From the peerless author of The Lottery and We Have Always Lived in the Castle, this is a treasure trove of deliciously dark and funny stories, essays, lectures, letters and drawings.
Shirley Jackson was born in California in 1916. When her short story The Lottery was first published in the New Yorker in 1948, readers were so horrified they sent her hate mail; it has since become one of the most iconic American stories of all time. Her first novel, The Road Through the Wall, was published in the same year and was followed by Hangsaman, The Bird's Nest, The Sundial, The Haunting of Hill House and We Have Always Lived in the Castle, widely seen as her masterpiece. In addition to her dark, brilliant novels, she wrote lightly fictionalized magazine pieces about family life with her four children and her husband, the critic Stanley Edgar Hyman. Shirley Jackson died in 1965.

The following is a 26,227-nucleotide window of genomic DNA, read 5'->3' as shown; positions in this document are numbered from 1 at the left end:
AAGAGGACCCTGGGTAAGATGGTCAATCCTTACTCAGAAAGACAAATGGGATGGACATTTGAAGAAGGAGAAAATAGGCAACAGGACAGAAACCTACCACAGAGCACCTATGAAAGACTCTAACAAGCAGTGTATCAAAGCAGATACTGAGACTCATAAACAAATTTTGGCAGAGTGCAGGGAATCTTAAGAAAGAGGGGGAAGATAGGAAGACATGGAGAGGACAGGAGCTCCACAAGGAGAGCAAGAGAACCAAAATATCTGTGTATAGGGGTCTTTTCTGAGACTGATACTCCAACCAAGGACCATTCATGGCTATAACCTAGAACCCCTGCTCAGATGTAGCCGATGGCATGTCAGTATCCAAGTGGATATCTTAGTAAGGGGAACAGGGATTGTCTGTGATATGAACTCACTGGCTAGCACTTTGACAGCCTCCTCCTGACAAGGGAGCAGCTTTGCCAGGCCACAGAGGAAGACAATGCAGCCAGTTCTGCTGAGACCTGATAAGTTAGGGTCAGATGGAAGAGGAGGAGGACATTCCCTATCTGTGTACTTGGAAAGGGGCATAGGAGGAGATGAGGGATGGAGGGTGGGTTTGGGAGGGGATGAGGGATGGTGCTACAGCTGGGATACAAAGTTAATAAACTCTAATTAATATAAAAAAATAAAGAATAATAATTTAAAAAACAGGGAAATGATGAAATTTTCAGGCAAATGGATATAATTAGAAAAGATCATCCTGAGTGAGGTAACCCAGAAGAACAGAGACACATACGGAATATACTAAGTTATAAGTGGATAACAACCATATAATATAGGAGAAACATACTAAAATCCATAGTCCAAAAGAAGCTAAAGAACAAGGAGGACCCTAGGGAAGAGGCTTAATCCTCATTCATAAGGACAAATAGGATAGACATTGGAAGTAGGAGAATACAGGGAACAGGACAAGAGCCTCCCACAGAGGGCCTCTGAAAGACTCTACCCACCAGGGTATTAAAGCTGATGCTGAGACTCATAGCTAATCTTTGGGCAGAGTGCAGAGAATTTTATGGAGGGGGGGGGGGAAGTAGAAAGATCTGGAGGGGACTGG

Like a lot of people I read 'The Lottery' when I was young, in an
anthology of short stories from the New Yorker, and never
forgot it. Let Me Tell You is a rich, enjoyable compendium
of Jackson's unpublished short fiction and occasional writings,
kicking off with a story of a dozen pages, 'Paranoia', which I
won't forget, either -- Tom Stoppard * TLS Books of the Year *
The stories range from sketches and anecdotes to complete and genuinely unsettling tales, somewhat alarming and very creepy ... For those of us whose imaginations, and creative ambitions, were ignited by 'The Lottery', Jackson remains one of the great practitioners of the literature of the darker impulses -- Paul Theroux * New York Times *